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Re: Parking deck

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If after all the best pencil sharpening, the calculations still don't
"work", then try shoring the slab. A few strategicly located 4x4s, driven
snug with wedges top or bottom, might just do the trick.

Mark Ketchum - Berkeley, California

>From: "Laura Watson" <lwatson(--nospam--at)>
>To: <seaint(--nospam--at)>
>Subject: Re: Parking deck
>Date: Fri, 30 Mar 2001 17:24:04 -0500
>Why not check the members with just the loads from the forklifts applied in
>lieu of 100 psf everywhere (and any other loads that will be present)? This
>is assuming that while this equipment is being moved no other loading on
>the ramp is taking place. Also using influence lines for the moving loads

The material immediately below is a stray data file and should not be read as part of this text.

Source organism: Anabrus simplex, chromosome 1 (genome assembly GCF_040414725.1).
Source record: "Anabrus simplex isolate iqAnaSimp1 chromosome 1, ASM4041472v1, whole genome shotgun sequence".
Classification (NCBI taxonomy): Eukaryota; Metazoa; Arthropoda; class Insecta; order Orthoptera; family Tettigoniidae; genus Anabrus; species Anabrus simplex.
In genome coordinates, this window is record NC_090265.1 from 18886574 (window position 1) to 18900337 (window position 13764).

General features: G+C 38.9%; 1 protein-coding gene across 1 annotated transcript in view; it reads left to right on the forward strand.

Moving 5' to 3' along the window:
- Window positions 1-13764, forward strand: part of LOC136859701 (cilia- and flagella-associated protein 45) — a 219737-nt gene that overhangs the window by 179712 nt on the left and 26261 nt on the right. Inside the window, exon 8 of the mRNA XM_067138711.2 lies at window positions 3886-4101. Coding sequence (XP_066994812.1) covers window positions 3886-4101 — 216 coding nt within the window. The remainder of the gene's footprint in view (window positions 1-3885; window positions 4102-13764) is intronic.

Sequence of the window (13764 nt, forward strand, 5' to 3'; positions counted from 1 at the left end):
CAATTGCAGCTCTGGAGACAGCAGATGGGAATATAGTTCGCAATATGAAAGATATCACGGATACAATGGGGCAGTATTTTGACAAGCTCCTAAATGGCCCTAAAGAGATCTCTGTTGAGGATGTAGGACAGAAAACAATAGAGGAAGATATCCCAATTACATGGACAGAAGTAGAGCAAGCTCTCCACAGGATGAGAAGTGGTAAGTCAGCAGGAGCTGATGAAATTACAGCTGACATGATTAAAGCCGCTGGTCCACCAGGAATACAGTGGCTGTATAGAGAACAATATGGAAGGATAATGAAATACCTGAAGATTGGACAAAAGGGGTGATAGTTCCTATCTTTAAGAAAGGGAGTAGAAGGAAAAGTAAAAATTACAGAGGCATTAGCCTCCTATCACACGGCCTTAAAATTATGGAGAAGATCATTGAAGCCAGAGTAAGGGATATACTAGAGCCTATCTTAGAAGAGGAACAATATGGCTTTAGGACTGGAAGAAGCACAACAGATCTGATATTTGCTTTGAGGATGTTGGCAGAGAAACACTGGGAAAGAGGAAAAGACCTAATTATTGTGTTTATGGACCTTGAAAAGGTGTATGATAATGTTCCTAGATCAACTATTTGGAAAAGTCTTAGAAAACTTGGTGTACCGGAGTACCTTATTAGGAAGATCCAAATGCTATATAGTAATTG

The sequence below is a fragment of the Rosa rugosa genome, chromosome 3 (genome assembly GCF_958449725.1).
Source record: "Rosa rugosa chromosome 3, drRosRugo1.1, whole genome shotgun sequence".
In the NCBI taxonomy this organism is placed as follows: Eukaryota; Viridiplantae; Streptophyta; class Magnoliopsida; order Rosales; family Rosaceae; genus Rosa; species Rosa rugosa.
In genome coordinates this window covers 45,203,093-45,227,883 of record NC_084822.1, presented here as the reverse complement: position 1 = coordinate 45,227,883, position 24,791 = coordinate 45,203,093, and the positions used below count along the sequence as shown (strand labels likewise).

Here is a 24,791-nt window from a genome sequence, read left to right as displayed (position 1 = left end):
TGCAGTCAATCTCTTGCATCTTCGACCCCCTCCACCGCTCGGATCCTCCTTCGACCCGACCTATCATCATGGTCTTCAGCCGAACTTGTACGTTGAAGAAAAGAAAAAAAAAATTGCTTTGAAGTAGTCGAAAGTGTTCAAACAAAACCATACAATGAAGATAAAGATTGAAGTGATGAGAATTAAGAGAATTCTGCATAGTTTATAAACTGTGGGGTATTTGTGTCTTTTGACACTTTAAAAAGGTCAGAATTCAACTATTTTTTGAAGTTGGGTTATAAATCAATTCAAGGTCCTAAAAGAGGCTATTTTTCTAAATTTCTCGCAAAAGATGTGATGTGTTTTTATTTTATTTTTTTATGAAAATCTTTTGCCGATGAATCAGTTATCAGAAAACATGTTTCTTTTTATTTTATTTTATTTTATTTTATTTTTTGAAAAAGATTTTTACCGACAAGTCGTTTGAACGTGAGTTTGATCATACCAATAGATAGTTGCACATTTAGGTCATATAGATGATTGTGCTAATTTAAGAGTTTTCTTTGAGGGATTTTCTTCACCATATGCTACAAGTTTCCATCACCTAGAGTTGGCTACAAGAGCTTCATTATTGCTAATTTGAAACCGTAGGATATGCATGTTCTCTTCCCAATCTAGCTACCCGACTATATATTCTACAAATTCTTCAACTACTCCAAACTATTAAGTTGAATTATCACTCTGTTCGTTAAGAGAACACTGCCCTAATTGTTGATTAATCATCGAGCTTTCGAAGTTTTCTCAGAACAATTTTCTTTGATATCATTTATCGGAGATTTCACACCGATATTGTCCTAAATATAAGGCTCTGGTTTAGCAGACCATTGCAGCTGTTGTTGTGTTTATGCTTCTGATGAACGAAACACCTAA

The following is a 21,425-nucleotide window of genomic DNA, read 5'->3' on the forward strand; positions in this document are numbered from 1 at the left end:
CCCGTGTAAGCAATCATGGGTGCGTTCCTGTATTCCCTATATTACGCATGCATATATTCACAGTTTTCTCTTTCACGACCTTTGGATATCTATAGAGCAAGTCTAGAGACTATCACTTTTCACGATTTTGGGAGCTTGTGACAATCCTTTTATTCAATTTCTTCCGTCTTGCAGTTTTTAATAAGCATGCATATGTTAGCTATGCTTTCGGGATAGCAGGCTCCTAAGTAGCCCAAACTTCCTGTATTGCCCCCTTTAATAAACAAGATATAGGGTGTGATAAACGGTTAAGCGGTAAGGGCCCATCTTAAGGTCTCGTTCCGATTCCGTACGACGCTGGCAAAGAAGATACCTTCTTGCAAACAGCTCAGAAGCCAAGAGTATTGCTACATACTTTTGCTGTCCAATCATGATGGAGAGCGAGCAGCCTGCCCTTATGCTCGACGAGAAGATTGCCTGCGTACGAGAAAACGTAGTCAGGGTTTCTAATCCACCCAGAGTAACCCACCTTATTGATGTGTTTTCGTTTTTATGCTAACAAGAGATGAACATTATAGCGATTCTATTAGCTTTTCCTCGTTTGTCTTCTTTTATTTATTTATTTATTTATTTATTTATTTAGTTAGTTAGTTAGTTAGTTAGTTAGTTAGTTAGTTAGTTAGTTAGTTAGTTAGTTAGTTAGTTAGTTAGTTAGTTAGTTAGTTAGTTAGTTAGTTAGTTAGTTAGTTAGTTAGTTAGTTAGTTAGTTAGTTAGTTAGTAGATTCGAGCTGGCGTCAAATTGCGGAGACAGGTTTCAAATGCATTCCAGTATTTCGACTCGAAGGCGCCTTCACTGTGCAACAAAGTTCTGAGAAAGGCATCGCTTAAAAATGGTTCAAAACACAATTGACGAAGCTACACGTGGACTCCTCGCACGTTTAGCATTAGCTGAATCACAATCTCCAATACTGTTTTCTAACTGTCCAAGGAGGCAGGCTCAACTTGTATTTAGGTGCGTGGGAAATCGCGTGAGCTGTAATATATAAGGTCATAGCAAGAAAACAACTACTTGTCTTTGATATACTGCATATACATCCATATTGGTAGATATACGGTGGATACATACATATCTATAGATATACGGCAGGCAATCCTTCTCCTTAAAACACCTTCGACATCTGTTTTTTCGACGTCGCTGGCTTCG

>can help determine the most critical load positions. 
>Use the contact area of the forklift wheels and the axle loads to determine
>how the loads are actually applied as the forklifts move down the ramp.
>From: Brad Smith <bwsmail(--nospam--at)>
>To: seaint(--nospam--at)
>Subject: Parking deck
>Date: Friday, March 30, 2001 4:28 PM
>Dear colleagues, 
>I would love your suggestions as to how one can transport a 14000 lb.
>mechanical equipment down a parking deck ramp that was design with 100 psf
>live load. The contractor is willing to break apart the equipment into
>smaller components but still the heaviest component, generator, weights
>5200 lb. 
>The parking deck is cast-in place post-tensioned slab that spans 16 feet
>(in direction of ramp) to transverse post-tensioned girders. 
>One scenario I considered is to carry the generator on 2 wide flange beams
>20 feet long with three fork lifts, making triangular shape in plan view.
>Triangular shape is needed for stability going around corners and spread
>the loads. The smallest fork-lift considered for the project weights 6000
>lb. with foot print of 5 feet square. It's the fork lifts that is too heavy
>but the contractor doesn't know how else to maneuver the equipment. 
>I would appreciate any of your thoughts. 
>Brad Smith, SE